faith

My iPod is more of a podcast player than a music player. Sure, I’ve got a ton of songs on it, but day to day, I’m listening to podcasts an overwhelming majority of the time.

I’ve recently been (slowly) making my way through a series of teachings called Preaching Christ in a Postmodern World by Edmund Clowney and Tim Keller. I recommend it, with the mention that I have a hard time listening to Clowney’s sections. They’re not bad regarding content, but I just can’t get around his style and presentation. Keller, however, is an excellent communicator and his sections are well worth your time.

On the way home tonight, Keller was speaking in Session 5 about justification and sanctification. He says, “We tell people, ‘You’re justified by faith’, but when it comes to sanctification, we essentially say, ‘Now you’ve got to get to work.’ ” His point is that we trust Christ, in faith, to save us, but that’s where faith stops. After the “sinner’s prayer” moment, the Christian life becomes something we must work and try hard to live out.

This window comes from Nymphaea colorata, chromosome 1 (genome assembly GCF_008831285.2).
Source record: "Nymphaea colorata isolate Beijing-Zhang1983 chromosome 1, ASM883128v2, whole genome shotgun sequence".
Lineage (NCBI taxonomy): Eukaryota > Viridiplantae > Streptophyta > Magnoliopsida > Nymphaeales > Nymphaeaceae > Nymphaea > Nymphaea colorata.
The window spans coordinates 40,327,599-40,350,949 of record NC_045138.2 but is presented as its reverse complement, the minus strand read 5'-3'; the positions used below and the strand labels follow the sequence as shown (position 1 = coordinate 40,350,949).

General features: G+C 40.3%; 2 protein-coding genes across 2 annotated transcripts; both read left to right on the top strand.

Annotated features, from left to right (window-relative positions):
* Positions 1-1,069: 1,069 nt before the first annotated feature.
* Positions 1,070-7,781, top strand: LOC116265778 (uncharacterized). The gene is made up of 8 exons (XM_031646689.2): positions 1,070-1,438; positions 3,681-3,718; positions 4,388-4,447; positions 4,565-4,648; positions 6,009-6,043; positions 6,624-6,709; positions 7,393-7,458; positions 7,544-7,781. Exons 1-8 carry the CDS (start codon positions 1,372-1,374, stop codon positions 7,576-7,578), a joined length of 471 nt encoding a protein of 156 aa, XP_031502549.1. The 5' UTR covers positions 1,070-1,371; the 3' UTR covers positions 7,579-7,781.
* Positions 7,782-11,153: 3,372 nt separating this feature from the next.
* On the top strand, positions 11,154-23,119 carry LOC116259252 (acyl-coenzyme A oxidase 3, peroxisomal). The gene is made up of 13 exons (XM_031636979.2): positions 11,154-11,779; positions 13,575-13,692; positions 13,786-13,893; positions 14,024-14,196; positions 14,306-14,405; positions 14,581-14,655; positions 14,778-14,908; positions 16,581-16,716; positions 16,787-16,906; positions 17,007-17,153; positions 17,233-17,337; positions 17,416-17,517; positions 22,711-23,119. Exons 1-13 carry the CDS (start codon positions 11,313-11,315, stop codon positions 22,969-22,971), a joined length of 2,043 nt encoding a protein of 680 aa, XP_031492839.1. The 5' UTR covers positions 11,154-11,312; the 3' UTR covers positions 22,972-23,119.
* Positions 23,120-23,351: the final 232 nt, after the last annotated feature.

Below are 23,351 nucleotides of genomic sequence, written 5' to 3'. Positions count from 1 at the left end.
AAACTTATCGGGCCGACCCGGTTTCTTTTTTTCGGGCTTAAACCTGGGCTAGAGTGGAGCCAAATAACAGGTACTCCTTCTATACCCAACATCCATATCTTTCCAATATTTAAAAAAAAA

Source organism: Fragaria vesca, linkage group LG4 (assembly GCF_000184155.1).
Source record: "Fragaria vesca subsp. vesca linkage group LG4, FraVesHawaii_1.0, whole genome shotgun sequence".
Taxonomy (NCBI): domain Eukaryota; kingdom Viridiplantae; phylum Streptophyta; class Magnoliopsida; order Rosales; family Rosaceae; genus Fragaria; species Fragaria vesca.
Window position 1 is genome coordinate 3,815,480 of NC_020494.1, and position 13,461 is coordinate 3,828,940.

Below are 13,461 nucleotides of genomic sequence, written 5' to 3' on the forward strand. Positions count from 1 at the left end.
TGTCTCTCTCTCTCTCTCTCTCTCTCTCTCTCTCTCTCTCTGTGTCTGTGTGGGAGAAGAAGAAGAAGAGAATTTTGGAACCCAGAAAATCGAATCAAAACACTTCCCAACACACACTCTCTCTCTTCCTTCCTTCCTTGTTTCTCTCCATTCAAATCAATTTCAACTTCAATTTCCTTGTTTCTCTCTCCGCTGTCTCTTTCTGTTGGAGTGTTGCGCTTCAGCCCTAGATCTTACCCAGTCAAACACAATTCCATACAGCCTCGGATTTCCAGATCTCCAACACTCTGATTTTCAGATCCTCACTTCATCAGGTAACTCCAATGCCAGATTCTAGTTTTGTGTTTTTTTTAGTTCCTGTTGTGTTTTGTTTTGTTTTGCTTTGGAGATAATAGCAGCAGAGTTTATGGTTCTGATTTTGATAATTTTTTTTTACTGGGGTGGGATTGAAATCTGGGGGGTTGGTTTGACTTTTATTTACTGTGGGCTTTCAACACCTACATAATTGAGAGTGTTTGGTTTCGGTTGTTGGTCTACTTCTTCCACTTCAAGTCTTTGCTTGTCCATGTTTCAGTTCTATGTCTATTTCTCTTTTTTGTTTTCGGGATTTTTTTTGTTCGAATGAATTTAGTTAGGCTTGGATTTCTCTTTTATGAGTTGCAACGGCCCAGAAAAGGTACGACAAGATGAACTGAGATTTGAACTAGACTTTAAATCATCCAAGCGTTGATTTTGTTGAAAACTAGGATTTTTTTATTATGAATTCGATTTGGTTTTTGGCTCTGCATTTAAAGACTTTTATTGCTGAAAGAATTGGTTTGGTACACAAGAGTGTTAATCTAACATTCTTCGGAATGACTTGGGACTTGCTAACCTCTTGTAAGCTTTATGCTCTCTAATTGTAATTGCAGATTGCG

Instead, he correctly states that not only are we justified by faith, but we are sanctified by faith as well. In other words, we come to Christ in the first place because we are broken, helpless sinners. Then we continue to put our faith in Him to live our lives for Him. To remove Christ from the second part is to reduce our experience to moralism. Keller says, “A failure to live a holy life is not just due to a lack of commitment and a lack of hard work. (That doesn’t mean that commitment and hard work isn’t part of it.) The most fundamental root is I’m not living ‘as if’. I’m not living in faith that Christ is my savior.”

I’m not sure why this struck me so much, but there is great comfort in knowing that Jesus has already met the requirements and imparted that to me on the cross. My works didn’t save me and they don’t make me any holier after I’ve begun the journey. Christ is all from start to finish.
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Author: erik

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